Volkswagen has, however, stated it would set apart $7.3 billion in cost accommodation. Focusing on the emission scandal’s chief expenses first, the automaker, apparently, intends to focus on The Environmental Protection Agency’s claims first. Currently, the Environmental Protection Agency holds enough authority to charge Volkswagen up to a grand $18 billion for its violations.
The Automotive Landscape and Future Scandals
As stated above, industry leaders have become increasingly wary of new, similar events. The current automotive landscape may be rife with scandal, hinted at only by Volkswagen’s cheating. Intentional nature is disquieting, because it suggests widespread occurrences. If one automotive provider cheats, others may cheat, too. The German automaker’s accusation reveals an almost radical need to fulfill emission standards, too, where previously revered auto providers are willing to cause industry calamity.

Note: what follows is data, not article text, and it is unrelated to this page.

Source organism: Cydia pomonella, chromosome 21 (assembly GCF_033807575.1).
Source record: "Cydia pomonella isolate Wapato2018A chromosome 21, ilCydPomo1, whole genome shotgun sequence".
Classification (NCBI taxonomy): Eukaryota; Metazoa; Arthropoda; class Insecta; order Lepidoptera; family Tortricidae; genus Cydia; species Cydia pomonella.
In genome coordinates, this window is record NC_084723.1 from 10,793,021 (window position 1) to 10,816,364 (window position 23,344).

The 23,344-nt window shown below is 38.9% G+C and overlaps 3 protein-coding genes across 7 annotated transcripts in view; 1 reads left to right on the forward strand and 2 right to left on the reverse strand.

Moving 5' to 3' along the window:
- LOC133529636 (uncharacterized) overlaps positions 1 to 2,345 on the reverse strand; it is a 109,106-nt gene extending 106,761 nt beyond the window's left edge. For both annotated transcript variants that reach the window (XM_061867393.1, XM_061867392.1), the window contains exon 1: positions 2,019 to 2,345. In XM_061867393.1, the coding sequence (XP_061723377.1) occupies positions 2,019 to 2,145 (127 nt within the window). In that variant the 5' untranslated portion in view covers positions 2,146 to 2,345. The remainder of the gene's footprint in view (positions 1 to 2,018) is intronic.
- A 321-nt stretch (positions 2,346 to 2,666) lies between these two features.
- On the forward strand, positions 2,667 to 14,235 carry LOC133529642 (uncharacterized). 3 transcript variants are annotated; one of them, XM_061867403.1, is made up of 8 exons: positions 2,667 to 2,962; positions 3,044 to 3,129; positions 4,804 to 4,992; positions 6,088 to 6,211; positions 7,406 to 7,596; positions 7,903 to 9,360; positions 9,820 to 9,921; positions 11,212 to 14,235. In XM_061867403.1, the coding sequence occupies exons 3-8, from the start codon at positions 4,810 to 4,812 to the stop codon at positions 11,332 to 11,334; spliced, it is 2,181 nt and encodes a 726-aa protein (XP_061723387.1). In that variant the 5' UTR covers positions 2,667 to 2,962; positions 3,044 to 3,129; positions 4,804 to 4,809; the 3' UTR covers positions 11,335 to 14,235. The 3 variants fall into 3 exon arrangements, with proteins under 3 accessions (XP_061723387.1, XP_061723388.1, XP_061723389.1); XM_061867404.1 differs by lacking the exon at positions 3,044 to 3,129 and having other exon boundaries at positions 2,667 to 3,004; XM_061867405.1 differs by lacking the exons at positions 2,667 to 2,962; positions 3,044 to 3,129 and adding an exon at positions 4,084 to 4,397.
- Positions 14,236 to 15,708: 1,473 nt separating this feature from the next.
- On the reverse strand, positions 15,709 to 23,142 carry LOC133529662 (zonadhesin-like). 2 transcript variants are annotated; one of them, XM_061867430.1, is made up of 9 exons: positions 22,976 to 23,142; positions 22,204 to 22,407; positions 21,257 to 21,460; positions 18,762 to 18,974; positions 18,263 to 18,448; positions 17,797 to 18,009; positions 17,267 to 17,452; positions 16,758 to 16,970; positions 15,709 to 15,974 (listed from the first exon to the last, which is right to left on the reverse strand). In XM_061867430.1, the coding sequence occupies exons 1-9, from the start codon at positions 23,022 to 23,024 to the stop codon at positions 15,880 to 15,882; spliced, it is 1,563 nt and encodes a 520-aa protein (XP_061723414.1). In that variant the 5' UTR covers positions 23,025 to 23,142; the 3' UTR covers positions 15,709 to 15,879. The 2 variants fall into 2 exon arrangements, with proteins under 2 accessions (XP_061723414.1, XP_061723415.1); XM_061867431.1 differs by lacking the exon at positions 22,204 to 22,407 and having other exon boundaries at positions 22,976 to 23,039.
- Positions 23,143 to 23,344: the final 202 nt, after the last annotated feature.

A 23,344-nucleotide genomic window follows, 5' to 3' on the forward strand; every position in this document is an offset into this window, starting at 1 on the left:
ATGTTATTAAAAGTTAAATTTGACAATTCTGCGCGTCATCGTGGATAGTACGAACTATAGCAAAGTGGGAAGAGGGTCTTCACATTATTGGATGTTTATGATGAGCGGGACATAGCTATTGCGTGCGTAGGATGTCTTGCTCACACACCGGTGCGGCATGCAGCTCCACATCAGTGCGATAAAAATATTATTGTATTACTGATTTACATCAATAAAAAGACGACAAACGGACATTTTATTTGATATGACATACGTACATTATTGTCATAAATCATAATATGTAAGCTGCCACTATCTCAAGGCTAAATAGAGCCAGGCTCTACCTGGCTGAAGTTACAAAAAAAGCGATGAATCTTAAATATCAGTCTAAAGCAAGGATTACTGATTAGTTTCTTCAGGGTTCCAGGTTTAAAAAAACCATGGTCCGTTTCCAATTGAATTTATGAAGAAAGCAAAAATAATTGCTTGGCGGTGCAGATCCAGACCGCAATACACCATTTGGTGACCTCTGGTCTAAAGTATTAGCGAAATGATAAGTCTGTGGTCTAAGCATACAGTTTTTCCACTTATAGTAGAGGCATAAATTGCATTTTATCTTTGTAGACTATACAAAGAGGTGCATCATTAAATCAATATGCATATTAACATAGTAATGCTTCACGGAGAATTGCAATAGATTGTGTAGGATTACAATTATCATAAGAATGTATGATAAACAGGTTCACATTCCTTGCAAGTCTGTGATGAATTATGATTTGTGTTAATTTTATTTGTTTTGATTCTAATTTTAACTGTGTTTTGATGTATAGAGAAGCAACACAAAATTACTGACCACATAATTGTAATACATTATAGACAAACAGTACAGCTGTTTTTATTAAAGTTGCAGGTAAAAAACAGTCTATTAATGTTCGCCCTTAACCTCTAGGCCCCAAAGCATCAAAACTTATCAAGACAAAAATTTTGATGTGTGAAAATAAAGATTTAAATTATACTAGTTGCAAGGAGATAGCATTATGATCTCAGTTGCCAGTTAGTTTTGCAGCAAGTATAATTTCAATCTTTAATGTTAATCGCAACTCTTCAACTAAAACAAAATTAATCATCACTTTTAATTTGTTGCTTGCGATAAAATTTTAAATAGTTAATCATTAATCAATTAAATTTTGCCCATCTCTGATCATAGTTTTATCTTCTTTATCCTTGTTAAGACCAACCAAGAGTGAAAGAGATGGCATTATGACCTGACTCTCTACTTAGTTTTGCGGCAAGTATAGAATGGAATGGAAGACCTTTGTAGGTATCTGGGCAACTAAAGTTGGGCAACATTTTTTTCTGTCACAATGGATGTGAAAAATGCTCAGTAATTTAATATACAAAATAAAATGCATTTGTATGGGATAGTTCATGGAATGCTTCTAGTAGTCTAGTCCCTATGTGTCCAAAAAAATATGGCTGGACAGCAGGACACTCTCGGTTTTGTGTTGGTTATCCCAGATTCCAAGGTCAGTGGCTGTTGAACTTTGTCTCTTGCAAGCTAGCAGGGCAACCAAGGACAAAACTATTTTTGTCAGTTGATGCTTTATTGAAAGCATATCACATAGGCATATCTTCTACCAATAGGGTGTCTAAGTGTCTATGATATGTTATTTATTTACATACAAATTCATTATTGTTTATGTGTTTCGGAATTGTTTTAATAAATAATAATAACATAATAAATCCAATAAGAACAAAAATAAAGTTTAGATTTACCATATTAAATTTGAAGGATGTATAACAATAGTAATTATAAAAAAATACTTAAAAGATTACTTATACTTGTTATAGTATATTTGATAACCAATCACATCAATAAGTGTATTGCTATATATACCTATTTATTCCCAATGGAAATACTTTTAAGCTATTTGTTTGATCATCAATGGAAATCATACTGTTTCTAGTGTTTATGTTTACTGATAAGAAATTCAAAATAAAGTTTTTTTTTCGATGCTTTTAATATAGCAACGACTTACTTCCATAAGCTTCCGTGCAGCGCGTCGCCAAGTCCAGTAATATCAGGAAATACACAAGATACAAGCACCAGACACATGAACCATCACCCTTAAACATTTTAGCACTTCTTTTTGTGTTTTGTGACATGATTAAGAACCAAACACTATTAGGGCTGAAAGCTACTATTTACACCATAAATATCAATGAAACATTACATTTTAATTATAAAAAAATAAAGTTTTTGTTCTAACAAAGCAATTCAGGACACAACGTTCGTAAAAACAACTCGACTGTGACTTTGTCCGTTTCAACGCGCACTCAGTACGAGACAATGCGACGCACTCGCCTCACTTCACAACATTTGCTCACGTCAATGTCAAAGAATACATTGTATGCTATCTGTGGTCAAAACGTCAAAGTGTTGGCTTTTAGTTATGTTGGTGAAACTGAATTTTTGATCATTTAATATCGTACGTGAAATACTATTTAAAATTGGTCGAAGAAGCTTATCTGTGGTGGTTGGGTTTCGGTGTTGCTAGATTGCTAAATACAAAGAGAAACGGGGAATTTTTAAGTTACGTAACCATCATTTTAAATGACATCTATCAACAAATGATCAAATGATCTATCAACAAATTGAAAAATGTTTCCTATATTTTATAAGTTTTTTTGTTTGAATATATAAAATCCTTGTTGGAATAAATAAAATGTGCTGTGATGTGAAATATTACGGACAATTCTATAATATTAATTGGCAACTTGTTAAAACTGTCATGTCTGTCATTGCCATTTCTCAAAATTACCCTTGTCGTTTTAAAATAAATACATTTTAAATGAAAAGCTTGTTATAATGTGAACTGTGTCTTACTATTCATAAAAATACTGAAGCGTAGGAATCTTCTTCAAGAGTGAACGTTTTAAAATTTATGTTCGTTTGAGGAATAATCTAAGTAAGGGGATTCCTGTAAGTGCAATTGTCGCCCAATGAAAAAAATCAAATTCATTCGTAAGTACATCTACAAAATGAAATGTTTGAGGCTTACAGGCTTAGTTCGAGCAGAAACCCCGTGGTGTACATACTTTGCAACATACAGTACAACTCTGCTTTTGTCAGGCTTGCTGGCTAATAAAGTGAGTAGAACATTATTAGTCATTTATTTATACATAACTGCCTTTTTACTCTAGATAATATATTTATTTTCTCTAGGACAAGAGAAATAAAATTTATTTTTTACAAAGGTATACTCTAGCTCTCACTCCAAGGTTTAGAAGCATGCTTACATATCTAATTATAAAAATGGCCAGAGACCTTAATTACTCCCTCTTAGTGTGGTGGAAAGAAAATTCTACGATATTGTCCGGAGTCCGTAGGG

While Volkswagen has failed to meet its end goals, other providers may still be utilizing similar dupe methods. While emission targeting software is likely a niche creation, similar regulations may be falsely impacted by another provider’s will. As Volkswagen is further investigated, industry decision makers will guarantee keep supervision. While those responsible for rooting out Volkswagen’s deception, other unrevealed facts still promise to please. Hopefully, more information will shed additional light—light capable of identifying similar dupes.
Contact an Attorney Today
If you are the owner of a 2009-2015 diesel Volkswagen automobile you may be able to file a suit against Volkswagen. Contact our attorneys today for a free consultation about your potential claim.